House Of Leaves Quotes

Quotes tagged as "house-of-leaves" Showing 1-8 of 8
Mark Z. Danielewski
“Her smile, I'm sure, burnt Rome to the ground.”
Mark Z. Danielewski

Mark Z. Danielewski
“Here then at long last is my darkness. No cry of light, no glimmer, not even the faintest shard of hope to break free across the hold.”
Mark Z. Danielewski, House of Leaves

Mark Z. Danielewski
“Knowledge is hot water on wool. It shrinks time and space.”
Mark Z. Danielewski, House of Leaves

Mark Z. Danielewski
“i miss u i love you
there's no second ive lived you can't call your own”
Mark Z. Danielewski, House of Leaves

Mark Z. Danielewski
“Known.
Some.
Call.
Is.
Air.
Am?”
Mark Z. Danielewski, House of Leaves

Mark Z. Danielewski
“What is boredom? Endless repetitions, like, for example, Navidson’s corridors and rooms, which are consistently devoid of any Myst-like discoveries thus causing us to lose interest. What then makes anything exciting? Or better yet: what is exciting? While the degree varies, we are always excited by anything that engages us, influences us or more simply involves us. In those endlessly repetitive hallways and stairs, there is nothing for us to connect with. That permanently foreign place does not excite us. It bores us. And that is that, except for the fact that there is no such thing as boredom. Boredom is really a psychic defense protecting us from ourselves, from complete paralysis, by repressing, among other things, the meaning of that place, which in this case is and always has been horror.”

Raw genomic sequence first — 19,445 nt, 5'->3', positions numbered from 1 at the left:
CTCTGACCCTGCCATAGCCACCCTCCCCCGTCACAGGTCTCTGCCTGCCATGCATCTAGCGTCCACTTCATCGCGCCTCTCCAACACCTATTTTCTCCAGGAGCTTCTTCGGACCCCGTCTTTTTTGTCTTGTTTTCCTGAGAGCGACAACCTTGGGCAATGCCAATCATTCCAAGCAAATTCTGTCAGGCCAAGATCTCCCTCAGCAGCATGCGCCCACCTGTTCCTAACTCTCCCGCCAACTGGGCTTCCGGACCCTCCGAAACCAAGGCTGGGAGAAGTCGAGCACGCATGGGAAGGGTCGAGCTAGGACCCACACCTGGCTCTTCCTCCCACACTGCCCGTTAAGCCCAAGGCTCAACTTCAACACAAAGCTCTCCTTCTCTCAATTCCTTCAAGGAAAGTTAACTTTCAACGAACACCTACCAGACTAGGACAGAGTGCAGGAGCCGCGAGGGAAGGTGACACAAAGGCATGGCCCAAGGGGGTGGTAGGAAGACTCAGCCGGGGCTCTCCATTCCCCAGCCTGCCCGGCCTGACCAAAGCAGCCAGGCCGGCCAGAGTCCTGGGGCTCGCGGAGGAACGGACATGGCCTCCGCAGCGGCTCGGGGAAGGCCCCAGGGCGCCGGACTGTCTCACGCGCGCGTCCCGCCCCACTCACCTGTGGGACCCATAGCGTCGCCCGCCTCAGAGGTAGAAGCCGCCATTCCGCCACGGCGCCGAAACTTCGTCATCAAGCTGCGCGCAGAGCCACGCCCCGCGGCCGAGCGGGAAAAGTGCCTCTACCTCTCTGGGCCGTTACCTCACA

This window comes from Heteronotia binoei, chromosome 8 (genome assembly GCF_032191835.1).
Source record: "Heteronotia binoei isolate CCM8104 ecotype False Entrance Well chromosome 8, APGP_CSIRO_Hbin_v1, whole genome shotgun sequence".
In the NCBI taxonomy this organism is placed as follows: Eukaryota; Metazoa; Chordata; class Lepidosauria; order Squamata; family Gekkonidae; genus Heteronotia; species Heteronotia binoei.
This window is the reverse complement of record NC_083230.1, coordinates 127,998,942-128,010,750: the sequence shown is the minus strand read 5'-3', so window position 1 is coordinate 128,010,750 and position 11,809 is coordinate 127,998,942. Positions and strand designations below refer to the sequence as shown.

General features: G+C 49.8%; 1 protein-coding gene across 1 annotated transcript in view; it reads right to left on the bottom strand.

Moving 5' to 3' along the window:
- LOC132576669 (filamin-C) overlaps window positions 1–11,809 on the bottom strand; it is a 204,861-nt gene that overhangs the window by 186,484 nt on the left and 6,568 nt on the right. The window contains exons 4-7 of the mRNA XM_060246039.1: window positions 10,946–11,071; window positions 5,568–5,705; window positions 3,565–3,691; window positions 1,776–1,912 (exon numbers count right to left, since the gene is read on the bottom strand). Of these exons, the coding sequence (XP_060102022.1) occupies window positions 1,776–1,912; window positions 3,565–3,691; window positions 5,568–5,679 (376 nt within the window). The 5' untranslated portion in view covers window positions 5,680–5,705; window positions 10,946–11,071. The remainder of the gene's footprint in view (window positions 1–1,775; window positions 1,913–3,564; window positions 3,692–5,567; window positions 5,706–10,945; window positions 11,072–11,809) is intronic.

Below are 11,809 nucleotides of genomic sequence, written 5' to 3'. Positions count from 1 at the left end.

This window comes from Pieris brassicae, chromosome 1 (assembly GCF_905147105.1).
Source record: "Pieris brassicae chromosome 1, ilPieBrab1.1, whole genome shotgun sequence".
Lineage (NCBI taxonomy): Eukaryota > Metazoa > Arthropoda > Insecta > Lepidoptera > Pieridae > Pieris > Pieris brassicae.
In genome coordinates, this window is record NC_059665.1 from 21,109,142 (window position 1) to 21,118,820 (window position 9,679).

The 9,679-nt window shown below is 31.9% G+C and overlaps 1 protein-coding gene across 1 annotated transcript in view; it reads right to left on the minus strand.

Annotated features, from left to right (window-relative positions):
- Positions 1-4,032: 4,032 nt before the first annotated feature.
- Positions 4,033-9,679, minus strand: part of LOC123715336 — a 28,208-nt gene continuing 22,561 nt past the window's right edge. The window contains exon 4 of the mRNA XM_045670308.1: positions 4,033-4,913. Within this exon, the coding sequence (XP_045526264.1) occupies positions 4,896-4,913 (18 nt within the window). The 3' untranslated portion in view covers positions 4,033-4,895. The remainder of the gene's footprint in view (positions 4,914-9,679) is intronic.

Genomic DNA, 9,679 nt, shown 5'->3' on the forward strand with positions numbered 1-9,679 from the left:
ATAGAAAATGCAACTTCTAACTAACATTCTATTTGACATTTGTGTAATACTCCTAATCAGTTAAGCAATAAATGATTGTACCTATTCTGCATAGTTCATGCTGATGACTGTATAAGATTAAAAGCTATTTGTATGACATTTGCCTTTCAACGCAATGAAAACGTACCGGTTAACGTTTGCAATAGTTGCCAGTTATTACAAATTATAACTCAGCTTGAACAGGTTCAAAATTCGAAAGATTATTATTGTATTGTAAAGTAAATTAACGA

Mark Z. Danielewski's

Mark Z. Danielewski
“Quick note here: if this crush-slash-swooning stuff is hard for you to stomach; if you’ve never had a similar experience, then you should come to grips with the fact that you’ve got a TV dinner for a heart and might want to consider climbing inside a microwave and turning it on high for at least an hour, which if you do consider only goes to show what kind of idiot you truly are because microwaves are way too small for anyone, let alone you, to climb into.”
Mark Z. Danielewski, House of Leaves

Mark Z. Danielewski
“When a pebble falls down a well, it is gratifying to hear the eventual plunk. If, however, the pebble only slips into darkness and vanishes without a sound, the effect is disquieting. In the case of a verbal echo, spoken word acts as the pebble and the subsequent repetition serves as “the plunk.” In this way, speaking can result in a form of “seeing"...”
Mark Z. Danielewski's